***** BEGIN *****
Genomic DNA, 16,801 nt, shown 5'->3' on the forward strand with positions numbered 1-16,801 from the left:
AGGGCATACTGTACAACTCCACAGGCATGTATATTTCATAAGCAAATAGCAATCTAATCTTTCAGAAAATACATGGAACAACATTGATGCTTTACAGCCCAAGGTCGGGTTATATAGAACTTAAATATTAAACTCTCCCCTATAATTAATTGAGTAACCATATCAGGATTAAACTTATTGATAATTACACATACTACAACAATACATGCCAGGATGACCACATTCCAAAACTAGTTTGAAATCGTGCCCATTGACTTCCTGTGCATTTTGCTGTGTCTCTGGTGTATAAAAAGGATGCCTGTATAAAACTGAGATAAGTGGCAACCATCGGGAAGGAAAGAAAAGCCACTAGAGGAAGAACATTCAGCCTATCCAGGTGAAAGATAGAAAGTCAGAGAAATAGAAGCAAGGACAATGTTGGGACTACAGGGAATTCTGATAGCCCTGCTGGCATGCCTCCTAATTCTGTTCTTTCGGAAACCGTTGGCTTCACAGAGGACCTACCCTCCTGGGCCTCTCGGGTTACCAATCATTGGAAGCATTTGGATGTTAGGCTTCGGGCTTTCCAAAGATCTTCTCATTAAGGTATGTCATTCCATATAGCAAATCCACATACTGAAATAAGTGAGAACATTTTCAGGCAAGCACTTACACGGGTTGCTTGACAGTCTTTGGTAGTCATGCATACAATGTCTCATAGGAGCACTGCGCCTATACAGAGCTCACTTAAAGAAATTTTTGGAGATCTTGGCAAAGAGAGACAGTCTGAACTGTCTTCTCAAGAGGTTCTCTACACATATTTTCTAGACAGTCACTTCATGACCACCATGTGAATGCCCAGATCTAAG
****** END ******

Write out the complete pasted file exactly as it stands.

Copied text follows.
Genomic DNA, 16,801 nt, shown 5'->3' on the forward strand with positions numbered 1-16,801 from the left:
AGGGCATACTGTACAACTCCACAGGCATGTATATTTCATAAGCAAATAGCAATCTAATCTTTCAGAAAATACATGGAACAACATTGATGCTTTACAGCCCAAGGTCGGGTTATATAGAACTTAAATATTAAACTCTCCCCTATAATTAATTGAGTAACCATATCAGGATTAAACTTATTGATAATTACACATACTACAACAATACATGCCAGGATGACCACATTCCAAAACTAGTTTGAAATCGTGCCCATTGACTTCCTGTGCATTTTGCTGTGTCTCTGGTGTATAAAAAGGATGCCTGTATAAAACTGAGATAAGTGGCAACCATCGGGAAGGAAAGAAAAGCCACTAGAGGAAGAACATTCAGCCTATCCAGGTGAAAGATAGAAAGTCAGAGAAATAGAAGCAAGGACAATGTTGGGACTACAGGGAATTCTGATAGCCCTGCTGGCATGCCTCCTAATTCTGTTCTTTCGGAAACCGTTGGCTTCACAGAGGACCTACCCTCCTGGGCCTCTCGGGTTACCAATCATTGGAAGCATTTGGATGTTAGGCTTCGGGCTTTCCAAAGATCTTCTCATTAAGGTATGTCATTCCATATAGCAAATCCACATACTGAAATAAGTGAGAACATTTTCAGGCAAGCACTTACACGGGTTGCTTGACAGTCTTTGGTAGTCATGCATACAATGTCTCATAGGAGCACTGCGCCTATACAGAGCTCACTTAAAGAAATTTTTGGAGATCTTGGCAAAGAGAGACAGTCTGAACTGTCTTCTCAAGAGGTTCTCTACACATATTTTCTAGACAGTCACTTCATGACCACCATGTGAATGCCCAGATCTAAG